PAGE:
The Isle of Sark


Sark is an island in the Channel Islands in the southwestern English Channel, off the coast of Normandy, France. It is a royal fief, which forms part of the Bailiwick of Guernsey, with its own set of laws based on Norman law and its own parliament. It has a population of about 500. Sark (including the nearby island of Brecqhou) has an area of 2.10 square miles (5.44 km2). Sark is one of the few remaining places in the world where cars are banned from roads and only tractors and horse-drawn vehicles are allowed. In 2011, Sark was designated as a Dark Sky Community and the first Dark Sky Island in the world.

history : In ancient times, Sark was almost certainly occupied by the Veneti. These people were subdued by the Roman Empire about 56 BC and the island annexed. After the Roman retreat during the fifth century AD, Sark was probably an outpost of one or other Breton-speaking kingdoms until 933, when it became part of the Duchy of Normandy. Following the Norman conquest of England in 1066, the island was united with the Crown of England. In the thirteenth century, the French pirate Eustace the Monk, having served King John, used Sark as a base of operations.

During the Middle Ages, the island was populated by monastic communities. By the 16th century, however, the island was uninhabited and used by pirates as a refuge and base. In 1565, Helier de Carteret, Seigneur of St. Ouen in Jersey, received letters patent from Queen Elizabeth I granting him Sark as a fief in perpetuity on condition that he kept the island free of pirates and occupied by at least forty men who were of her English subjects or swore allegiance to the Crown. This he duly did, leasing 40 parcels of land (known as “Tenements”) at a low rent to forty families, mostly from St. Ouen, on condition that a house was built and maintained on each parcel and that “the Tenant” provided one man, armed with a musket, for the defence of the island. The 40 tenements survive to this day, albeit with minor boundary changes. A subsequent attempt by the families to endow a constitution under a bailiff, as in Jersey, was stopped by the Guernsey authorities who resented any attempt to wrest Sark from their bailiwick.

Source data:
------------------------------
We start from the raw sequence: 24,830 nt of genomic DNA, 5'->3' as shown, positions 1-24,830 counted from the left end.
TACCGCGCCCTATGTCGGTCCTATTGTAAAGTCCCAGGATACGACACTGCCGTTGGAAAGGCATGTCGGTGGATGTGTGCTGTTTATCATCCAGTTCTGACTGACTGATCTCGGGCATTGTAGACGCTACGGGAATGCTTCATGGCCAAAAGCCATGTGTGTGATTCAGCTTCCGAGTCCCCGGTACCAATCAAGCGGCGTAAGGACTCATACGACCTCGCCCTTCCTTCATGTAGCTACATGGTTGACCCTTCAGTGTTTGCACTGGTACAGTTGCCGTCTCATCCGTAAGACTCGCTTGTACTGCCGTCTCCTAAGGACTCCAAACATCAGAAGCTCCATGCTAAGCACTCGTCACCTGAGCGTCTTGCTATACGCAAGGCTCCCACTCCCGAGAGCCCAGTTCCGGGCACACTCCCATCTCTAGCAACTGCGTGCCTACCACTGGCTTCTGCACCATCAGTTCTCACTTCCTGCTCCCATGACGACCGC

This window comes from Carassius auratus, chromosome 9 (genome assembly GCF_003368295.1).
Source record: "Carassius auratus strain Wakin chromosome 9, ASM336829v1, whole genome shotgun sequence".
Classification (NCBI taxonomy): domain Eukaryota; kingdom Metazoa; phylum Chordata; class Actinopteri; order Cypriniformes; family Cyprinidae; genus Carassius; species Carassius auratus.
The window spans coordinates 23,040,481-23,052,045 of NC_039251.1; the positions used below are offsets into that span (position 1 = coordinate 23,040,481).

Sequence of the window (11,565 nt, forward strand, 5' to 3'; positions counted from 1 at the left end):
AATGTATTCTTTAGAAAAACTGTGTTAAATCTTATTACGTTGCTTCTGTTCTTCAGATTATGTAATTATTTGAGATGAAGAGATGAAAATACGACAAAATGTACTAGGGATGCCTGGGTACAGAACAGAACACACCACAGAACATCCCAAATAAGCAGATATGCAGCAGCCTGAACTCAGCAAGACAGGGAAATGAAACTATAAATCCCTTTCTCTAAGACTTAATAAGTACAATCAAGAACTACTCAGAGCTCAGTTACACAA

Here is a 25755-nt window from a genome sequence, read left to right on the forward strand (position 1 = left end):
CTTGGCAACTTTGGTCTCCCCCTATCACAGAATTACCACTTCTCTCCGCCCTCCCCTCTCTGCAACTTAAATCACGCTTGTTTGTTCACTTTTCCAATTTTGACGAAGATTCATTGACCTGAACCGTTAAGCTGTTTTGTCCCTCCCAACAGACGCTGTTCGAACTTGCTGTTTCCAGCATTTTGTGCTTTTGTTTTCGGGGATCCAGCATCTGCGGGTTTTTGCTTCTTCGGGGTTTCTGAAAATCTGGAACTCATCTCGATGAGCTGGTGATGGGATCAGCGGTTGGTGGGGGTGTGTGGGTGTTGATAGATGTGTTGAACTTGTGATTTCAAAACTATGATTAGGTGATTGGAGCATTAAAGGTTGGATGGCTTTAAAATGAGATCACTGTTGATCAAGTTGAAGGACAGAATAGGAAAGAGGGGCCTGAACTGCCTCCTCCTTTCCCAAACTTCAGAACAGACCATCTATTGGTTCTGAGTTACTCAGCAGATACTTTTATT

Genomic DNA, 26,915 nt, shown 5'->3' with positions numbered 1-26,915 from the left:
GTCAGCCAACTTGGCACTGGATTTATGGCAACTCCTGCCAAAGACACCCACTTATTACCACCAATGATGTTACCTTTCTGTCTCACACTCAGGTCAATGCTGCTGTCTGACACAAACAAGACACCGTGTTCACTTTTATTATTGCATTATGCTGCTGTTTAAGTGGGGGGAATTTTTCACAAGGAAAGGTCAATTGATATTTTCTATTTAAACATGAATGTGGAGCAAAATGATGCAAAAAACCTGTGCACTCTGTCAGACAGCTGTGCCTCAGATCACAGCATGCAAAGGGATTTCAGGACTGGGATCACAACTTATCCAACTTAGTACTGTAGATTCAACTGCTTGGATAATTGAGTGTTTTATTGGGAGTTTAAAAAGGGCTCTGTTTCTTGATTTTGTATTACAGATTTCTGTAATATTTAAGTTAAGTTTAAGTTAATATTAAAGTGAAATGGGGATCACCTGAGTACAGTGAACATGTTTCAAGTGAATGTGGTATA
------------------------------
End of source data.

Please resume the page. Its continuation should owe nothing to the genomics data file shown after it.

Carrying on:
Recent history : Further information: Sark during the German occupation of the Channel Islands In 1844, desperate for funds to continue the operation of the silver mine on the island, the incumbent Seigneur, Ernest le Pelley, obtained Crown permission to mortgage Sark’s fief to local privateer John Allaire. After the company running the mine went bankrupt, le Pelley was unable to keep up the mortgage payments and, in 1849, his son Pierre Carey le Pelley, the new Seigneur, was forced to sell the fief to Marie Collings for a total of £1,383 (£6,000 less the sum borrowed and an accumulated interest of £616.13s).